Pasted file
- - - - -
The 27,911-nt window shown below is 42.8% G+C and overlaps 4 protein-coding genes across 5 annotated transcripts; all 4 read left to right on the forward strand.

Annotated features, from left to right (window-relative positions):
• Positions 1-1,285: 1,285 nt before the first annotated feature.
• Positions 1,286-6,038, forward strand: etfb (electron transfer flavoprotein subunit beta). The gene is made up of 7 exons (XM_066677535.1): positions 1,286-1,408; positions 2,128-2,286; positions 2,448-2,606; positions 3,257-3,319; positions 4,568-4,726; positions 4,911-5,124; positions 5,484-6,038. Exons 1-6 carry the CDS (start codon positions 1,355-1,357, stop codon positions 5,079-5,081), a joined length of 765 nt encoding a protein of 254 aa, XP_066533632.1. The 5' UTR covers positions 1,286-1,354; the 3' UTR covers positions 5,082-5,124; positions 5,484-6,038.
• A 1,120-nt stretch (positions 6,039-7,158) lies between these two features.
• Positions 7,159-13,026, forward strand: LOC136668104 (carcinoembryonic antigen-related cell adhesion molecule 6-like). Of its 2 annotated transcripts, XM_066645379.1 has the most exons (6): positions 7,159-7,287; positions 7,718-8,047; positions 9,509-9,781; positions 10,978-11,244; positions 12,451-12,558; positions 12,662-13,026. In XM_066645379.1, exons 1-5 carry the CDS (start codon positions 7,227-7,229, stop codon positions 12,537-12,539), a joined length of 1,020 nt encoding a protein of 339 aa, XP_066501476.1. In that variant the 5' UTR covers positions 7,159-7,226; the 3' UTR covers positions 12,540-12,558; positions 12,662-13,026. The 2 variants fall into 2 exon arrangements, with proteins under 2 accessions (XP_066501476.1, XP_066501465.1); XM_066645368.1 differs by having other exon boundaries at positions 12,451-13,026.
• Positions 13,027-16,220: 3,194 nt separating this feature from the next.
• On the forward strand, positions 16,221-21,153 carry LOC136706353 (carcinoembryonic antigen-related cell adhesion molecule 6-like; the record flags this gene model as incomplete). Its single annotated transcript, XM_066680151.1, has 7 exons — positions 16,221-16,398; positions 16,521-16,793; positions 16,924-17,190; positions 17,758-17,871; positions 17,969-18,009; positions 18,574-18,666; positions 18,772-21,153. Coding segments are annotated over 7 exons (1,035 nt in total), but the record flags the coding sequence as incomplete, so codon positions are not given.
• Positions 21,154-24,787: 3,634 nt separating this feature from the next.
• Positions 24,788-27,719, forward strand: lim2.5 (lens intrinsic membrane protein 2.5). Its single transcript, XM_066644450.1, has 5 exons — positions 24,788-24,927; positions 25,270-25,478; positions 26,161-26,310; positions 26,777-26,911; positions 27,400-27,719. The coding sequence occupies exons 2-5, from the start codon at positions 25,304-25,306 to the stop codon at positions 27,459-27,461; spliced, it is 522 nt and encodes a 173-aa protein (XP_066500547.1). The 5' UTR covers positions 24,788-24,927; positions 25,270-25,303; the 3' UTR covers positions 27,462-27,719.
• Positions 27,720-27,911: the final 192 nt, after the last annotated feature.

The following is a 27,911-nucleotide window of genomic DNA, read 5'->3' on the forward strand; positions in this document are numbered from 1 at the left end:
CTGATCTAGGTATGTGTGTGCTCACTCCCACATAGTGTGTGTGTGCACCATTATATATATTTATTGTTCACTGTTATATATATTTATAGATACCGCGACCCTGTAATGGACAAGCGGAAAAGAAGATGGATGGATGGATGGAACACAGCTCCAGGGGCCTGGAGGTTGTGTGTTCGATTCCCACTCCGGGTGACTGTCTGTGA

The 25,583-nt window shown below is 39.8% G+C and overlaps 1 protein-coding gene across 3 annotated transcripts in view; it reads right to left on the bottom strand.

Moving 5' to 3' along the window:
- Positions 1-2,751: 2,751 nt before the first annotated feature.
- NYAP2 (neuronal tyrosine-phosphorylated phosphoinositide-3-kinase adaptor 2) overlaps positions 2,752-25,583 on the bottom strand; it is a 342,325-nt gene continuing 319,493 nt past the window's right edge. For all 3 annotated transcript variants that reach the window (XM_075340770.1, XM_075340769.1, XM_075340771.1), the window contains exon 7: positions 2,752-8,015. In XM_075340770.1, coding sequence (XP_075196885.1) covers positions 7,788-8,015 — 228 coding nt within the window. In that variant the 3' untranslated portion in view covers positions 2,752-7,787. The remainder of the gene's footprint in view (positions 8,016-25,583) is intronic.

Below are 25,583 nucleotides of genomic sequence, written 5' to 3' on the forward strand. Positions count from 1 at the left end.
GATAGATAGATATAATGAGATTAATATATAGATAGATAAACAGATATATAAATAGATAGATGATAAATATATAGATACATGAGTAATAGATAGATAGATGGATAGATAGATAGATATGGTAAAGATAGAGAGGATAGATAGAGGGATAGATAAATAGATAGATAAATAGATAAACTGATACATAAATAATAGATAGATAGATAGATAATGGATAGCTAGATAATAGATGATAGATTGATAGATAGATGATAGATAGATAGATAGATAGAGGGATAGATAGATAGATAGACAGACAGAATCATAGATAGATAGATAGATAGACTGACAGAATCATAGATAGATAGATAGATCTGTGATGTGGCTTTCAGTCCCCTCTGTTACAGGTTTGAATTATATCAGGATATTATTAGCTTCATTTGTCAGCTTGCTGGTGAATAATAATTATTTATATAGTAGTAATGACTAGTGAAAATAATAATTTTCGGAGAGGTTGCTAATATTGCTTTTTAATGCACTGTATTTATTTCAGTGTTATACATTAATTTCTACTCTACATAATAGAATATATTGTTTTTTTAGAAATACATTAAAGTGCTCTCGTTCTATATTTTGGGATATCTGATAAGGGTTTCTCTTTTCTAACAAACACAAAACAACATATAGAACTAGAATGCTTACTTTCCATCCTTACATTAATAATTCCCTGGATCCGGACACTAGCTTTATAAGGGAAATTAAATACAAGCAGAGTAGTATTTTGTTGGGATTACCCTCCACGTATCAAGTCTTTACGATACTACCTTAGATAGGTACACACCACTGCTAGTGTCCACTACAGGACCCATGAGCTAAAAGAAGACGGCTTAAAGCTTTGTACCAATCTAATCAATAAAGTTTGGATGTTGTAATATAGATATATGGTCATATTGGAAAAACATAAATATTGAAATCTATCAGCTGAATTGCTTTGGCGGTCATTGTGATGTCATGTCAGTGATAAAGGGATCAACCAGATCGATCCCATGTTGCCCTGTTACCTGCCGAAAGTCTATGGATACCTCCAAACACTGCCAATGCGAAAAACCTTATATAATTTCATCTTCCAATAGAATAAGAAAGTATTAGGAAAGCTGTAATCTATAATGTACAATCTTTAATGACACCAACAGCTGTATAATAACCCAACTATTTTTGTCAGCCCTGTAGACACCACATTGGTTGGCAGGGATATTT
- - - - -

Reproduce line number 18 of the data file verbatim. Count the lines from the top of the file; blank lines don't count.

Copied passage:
Below are 25,583 nucleotides of genomic sequence, written 5' to 3' on the forward strand. Positions count from 1 at the left end.